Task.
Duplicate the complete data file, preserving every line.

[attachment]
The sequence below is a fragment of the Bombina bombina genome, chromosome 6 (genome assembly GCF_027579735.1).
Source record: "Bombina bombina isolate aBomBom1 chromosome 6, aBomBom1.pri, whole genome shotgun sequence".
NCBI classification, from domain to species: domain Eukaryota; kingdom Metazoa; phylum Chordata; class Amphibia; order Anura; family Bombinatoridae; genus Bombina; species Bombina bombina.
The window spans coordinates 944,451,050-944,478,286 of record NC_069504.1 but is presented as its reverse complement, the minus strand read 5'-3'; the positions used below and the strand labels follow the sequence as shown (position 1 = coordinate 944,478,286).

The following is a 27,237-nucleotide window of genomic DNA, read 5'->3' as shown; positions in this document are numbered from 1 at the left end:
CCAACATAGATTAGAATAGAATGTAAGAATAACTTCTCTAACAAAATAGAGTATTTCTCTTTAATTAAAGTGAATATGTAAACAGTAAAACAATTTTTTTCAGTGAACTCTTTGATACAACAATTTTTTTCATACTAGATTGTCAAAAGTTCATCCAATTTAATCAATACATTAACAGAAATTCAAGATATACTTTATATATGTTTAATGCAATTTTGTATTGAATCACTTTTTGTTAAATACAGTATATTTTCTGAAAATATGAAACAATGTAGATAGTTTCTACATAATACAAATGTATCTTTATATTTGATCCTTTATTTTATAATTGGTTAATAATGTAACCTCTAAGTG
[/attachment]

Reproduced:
The sequence below is a fragment of the Bombina bombina genome, chromosome 6 (genome assembly GCF_027579735.1).
Source record: "Bombina bombina isolate aBomBom1 chromosome 6, aBomBom1.pri, whole genome shotgun sequence".
NCBI classification, from domain to species: domain Eukaryota; kingdom Metazoa; phylum Chordata; class Amphibia; order Anura; family Bombinatoridae; genus Bombina; species Bombina bombina.
The window spans coordinates 944,451,050-944,478,286 of record NC_069504.1 but is presented as its reverse complement, the minus strand read 5'-3'; the positions used below and the strand labels follow the sequence as shown (position 1 = coordinate 944,478,286).

The following is a 27,237-nucleotide window of genomic DNA, read 5'->3' as shown; positions in this document are numbered from 1 at the left end:
CCAACATAGATTAGAATAGAATGTAAGAATAACTTCTCTAACAAAATAGAGTATTTCTCTTTAATTAAAGTGAATATGTAAACAGTAAAACAATTTTTTTCAGTGAACTCTTTGATACAACAATTTTTTTCATACTAGATTGTCAAAAGTTCATCCAATTTAATCAATACATTAACAGAAATTCAAGATATACTTTATATATGTTTAATGCAATTTTGTATTGAATCACTTTTTGTTAAATACAGTATATTTTCTGAAAATATGAAACAATGTAGATAGTTTCTACATAATACAAATGTATCTTTATATTTGATCCTTTATTTTATAATTGGTTAATAATGTAACCTCTAAGTG